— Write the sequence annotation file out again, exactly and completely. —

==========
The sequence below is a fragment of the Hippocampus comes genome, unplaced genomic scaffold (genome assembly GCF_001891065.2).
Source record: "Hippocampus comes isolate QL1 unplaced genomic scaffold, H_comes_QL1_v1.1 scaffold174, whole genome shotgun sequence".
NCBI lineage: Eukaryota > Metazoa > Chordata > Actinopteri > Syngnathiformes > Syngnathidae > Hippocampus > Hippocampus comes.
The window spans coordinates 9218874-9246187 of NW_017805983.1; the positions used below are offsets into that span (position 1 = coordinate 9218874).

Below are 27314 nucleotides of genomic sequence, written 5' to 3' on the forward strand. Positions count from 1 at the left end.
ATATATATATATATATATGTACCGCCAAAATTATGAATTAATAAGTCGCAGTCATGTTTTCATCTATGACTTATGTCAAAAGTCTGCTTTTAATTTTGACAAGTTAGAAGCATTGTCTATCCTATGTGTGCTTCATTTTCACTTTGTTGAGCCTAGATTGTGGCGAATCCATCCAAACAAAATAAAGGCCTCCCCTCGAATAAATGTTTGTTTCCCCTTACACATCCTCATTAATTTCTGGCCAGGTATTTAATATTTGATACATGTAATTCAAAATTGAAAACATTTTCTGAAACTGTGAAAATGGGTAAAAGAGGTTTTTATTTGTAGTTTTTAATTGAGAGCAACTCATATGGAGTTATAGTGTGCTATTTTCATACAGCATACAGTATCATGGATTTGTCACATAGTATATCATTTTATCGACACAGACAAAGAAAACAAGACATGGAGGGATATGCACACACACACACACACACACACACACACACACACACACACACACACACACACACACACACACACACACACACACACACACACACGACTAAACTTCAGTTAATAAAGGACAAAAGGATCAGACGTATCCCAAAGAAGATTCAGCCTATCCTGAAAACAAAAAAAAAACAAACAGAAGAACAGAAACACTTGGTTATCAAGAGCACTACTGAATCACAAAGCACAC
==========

The sequence below is a fragment of the Hippocampus comes genome, unplaced genomic scaffold (genome assembly GCF_001891065.2).
Source record: "Hippocampus comes isolate QL1 unplaced genomic scaffold, H_comes_QL1_v1.1 scaffold174, whole genome shotgun sequence".
NCBI lineage: Eukaryota > Metazoa > Chordata > Actinopteri > Syngnathiformes > Syngnathidae > Hippocampus > Hippocampus comes.
The window spans coordinates 9218874-9246187 of NW_017805983.1; the positions used below are offsets into that span (position 1 = coordinate 9218874).

Below are 27314 nucleotides of genomic sequence, written 5' to 3' on the forward strand. Positions count from 1 at the left end.
ATATATATATATATATATGTACCGCCAAAATTATGAATTAATAAGTCGCAGTCATGTTTTCATCTATGACTTATGTCAAAAGTCTGCTTTTAATTTTGACAAGTTAGAAGCATTGTCTATCCTATGTGTGCTTCATTTTCACTTTGTTGAGCCTAGATTGTGGCGAATCCATCCAAACAAAATAAAGGCCTCCCCTCGAATAAATGTTTGTTTCCCCTTACACATCCTCATTAATTTCTGGCCAGGTATTTAATATTTGATACATGTAATTCAAAATTGAAAACATTTTCTGAAACTGTGAAAATGGGTAAAAGAGGTTTTTATTTGTAGTTTTTAATTGAGAGCAACTCATATGGAGTTATAGTGTGCTATTTTCATACAGCATACAGTATCATGGATTTGTCACATAGTATATCATTTTATCGACACAGACAAAGAAAACAAGACATGGAGGGATATGCACACACACACACACACACACACACACACACACACACACACACACACACACACACACACACACACACACACACACACACACACACGACTAAACTTCAGTTAATAAAGGACAAAAGGATCAGACGTATCCCAAAGAAGATTCAGCCTATCCTGAAAACAAAAAAAAAACAAACAGAAGAACAGAAACACTTGGTTATCAAGAGCACTACTGAATCACAAAGCACAC